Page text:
"In the case of Mexico, it looks like a great opportunity to buy stocks. The currency is down dramatically. Chances are it'll probably stabilize at this level or go a little weaker," said the Templeton Emerging Markets Group executive chairman. "We're taking advantage of the volatility."
The Mexican stock market has dropped about 6 percent since Trump's victory, while the peso has tanked 13 percent against the dollar over the same period.
Trump's calls during the campaign for building a wall along the southern border to prevent illegal immigration have sparked concerns about what kind of relationship the U.S. and Mexico would have under the new Republican administration.
While optimism in the U.S. over Trump's prospects to boost the American economy has pushed the Dow Jones industrial average up nearly 3 percent and to a new high after Tuesday's election, emerging markets have gotten hammered.
Mobius expects emerging market volatility to continue and intensify, until it becomes clear which of Trump's policy ideas from the campaign will be implemented when he gets to the White House.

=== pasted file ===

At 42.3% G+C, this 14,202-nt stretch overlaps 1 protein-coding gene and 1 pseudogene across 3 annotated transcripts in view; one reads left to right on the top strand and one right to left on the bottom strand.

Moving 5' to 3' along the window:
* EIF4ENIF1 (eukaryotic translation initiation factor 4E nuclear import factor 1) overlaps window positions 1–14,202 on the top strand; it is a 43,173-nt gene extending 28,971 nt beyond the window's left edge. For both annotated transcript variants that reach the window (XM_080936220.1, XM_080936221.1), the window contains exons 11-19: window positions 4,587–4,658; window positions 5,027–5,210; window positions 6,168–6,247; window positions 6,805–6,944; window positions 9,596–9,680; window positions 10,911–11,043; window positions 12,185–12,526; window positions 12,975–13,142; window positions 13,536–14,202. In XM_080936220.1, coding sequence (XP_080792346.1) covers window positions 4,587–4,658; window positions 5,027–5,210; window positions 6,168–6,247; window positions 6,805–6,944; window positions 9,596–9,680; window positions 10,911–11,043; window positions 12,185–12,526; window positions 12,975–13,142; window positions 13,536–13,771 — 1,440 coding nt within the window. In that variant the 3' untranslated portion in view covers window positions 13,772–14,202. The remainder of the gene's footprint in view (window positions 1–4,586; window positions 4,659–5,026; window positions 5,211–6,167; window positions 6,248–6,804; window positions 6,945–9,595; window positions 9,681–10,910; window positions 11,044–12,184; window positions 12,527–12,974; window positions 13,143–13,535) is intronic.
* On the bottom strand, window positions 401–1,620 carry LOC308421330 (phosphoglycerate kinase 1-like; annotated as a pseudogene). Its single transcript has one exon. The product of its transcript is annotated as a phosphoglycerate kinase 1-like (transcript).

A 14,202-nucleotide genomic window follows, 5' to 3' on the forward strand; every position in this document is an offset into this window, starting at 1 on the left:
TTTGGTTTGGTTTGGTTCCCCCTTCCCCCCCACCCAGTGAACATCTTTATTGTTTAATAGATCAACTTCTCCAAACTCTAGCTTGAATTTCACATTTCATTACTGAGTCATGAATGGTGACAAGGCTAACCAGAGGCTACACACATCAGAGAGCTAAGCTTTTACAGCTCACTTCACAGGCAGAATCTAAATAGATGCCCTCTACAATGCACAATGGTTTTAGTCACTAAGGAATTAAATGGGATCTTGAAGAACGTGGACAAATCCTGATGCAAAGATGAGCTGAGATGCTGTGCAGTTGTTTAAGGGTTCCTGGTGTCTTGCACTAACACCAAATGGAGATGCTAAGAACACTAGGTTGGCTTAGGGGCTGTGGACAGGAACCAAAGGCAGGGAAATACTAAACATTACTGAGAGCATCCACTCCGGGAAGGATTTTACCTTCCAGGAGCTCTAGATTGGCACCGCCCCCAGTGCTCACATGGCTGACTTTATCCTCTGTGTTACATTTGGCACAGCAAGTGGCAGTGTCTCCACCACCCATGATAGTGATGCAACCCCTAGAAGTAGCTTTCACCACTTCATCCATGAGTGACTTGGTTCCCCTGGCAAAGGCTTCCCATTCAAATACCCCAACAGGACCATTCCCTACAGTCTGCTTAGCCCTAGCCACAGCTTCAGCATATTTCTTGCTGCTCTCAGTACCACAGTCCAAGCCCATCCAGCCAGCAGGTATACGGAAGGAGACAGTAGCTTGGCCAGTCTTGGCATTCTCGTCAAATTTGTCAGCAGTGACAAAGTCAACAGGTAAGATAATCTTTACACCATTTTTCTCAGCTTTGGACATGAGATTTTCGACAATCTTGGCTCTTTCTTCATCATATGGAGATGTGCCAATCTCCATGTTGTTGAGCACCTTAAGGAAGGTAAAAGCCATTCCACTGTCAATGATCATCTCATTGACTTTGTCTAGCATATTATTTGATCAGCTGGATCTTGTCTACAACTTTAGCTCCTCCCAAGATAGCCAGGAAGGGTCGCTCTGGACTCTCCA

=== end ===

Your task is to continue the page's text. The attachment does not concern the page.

"As the [Trump] administration gets its feet on the ground and begins to realize what's happening in the world and become more realistic, these markets will recover," he predicted.
But Mobius does expect Trump to follow through on his campaign promises to seek better trade deals, perhaps cutting bilateral trade agreements and scrapping the multilateral ones of the past.
Concerning China, Mobius said Trump may want to reconsider his tough talk. "If he plays hardball in the sense of imposing big tariffs on China, of course they will respond equally, and that would not be good for either policy."
Trump, during the campaign, also repeatedly accused China of being a currency manipulator.
But Mobius said that's not the case. "The Chinese are not deliberately in charge of what's happening to the currency as they loosen up the reins of currency restrictions in their country."
He believes that the Trump administration will come to realize that fact, and may end up wanting the Chinese to "manipulate even more" to boost the currency against dollar to make U.S. goods sold there more competitive.